New Jersey professional engineers are required to earn 24 PDH biennially. Two of these credit hours must be in the area of ethics. All of the required hours can be earned through online continuing education courses. Continuing Education is known as continuing professional competency (CPC) in New Jersey. All New Jersey engineering licenses are renewed on April 30th of even numbered years.
NJSPE currently offers an ethics course titled “PROFESSIONAL ENGINEERING ETHICS 101”
This course is available to NJSPE members for $35 dollars and to nonmembers for $50.
You can register and complete the course HERE.
Objective of Course
The learning objective is to expose the seminar participants to various engineering related professional and statutory codes of ethics to indoctrinate ethics awareness and an understanding of ethical standards common to all jurisdictions, including those of the participants, so that the participants understand the boundaries of ethical engineering behavior. The program is broken into several parts. Introduction to common statutory and regulatory ethics rules; review of the National Society of Professional Engineers Code of Ethics with examples of common ethics rules, illustrative case studies to consider, with emphasis on the similarities and difference between governmental and professional society sanctions; practical reasons for ethical practice, how unethical practice can present professional liability, legal, licensure, moral and public health, safety and welfare issues.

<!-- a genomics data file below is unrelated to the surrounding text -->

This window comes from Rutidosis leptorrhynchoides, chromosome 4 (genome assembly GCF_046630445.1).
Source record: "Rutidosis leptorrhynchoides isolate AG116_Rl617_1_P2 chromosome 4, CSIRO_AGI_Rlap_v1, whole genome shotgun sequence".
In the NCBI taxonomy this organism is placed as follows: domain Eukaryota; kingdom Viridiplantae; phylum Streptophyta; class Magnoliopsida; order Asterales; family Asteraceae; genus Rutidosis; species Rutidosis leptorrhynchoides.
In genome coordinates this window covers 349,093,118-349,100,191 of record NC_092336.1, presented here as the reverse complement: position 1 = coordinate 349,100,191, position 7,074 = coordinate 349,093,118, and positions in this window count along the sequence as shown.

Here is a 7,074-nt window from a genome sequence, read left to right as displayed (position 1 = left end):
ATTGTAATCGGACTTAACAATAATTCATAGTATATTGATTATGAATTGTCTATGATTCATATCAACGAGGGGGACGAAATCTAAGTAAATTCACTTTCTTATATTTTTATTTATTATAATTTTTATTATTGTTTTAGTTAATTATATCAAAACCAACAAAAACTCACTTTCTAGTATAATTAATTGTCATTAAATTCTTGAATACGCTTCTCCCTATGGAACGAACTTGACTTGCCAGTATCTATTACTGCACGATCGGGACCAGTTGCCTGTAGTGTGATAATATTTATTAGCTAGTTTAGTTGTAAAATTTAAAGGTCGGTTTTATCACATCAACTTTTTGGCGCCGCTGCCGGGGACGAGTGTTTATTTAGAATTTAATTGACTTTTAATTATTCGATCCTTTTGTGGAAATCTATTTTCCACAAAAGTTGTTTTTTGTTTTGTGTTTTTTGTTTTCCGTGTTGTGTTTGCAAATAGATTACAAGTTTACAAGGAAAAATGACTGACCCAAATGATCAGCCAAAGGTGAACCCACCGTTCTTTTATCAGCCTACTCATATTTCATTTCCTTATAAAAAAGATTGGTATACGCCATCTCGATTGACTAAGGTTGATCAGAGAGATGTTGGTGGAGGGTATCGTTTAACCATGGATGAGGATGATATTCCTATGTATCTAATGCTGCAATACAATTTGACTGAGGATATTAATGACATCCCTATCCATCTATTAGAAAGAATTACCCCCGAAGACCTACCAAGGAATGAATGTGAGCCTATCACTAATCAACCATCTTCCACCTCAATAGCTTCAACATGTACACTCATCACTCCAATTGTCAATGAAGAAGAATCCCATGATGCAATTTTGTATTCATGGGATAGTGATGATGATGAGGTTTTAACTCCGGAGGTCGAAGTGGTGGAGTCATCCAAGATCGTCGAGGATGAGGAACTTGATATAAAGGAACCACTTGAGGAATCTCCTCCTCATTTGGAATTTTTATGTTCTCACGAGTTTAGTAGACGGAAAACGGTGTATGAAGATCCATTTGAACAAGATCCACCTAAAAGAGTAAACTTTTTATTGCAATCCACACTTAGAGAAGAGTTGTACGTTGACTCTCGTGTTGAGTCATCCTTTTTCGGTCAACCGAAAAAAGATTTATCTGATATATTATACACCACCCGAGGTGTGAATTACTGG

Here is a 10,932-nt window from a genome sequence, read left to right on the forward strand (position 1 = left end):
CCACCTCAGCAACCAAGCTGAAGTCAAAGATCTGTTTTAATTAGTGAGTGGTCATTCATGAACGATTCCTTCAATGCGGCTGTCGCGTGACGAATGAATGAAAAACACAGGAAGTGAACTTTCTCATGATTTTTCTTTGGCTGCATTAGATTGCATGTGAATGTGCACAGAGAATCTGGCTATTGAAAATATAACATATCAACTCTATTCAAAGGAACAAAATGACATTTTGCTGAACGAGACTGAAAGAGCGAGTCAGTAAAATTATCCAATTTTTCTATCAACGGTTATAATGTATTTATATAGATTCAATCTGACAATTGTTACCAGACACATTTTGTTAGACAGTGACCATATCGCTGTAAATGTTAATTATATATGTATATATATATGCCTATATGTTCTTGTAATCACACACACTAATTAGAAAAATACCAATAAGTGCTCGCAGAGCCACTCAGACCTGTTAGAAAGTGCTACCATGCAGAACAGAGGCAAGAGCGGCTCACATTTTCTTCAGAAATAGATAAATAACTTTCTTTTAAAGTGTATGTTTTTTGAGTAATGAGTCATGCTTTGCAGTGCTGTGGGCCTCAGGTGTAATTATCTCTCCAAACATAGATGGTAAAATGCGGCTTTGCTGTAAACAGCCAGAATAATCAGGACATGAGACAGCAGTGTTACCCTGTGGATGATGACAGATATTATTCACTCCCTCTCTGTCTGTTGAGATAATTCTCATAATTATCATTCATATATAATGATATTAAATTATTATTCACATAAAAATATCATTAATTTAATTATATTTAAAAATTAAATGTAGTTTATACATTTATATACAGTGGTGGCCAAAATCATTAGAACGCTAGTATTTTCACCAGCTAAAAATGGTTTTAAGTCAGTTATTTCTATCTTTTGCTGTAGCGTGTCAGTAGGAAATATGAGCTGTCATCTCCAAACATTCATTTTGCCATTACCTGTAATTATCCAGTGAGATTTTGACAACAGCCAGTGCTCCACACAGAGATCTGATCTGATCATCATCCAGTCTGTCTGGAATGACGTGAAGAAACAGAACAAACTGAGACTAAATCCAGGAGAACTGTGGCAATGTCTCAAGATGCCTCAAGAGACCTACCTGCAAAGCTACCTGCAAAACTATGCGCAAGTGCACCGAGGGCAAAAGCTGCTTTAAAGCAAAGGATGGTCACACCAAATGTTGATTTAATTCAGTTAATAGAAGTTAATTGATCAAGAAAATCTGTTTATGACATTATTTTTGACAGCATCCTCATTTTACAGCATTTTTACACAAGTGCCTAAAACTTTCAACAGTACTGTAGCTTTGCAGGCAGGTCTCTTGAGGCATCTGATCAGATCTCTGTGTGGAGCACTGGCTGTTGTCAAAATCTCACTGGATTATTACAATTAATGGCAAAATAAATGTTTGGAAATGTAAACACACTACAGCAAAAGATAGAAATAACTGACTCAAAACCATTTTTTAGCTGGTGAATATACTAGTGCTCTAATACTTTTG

Professional engineers make a commitment to protect the health, safety, and welfare of the public. In your career you may encounter moments that test your resolve and promise to the public and to yourselves. Sometimes, the easy decision might be the hard path to take, but you must ensure to always follow the NJSPE Code of Ethics for Engineers.
Below are some notable real world examples of why engineers need ethics and when whistleblowing is the ethical thing to do:
The Challenger Disaster – engineers noticed the booster rockets on the shuttle would not seal properly in cold temperatures. Despite warning their managers, they watched as the shuttle launched, and 73 seconds later, it exploded killing the seven astronauts onboard.
Should they have become whistleblowers to prevent the launch? Vivian Weil of Illinois Institute of Technology reviews in this NSPE article.
MedTech’s Infant Respirators – Sam Wilson, an engineer at MedTech, found the valves on the company’s infant respirators were not able to protect from overpressure. After twice bringing this to the attention of his managers, he was fired after saying he would report the problem.
By following the code of ethics that binds professional engineers, Sam won his wrongful discharge suit.
Sometimes, when working for a company for a long time or developing friendships with managers or our co-workers, you may find it difficult to address a problem, even if it seems minor. For new engineers, the difficulty may be the worry about job security. No matter the scenario, it is gravely important that engineers follow the code of ethics.
When navigating difficult scenarios, remember that following the NJSPE Code of Ethics for Engineers, you will result in having society and the law on your side.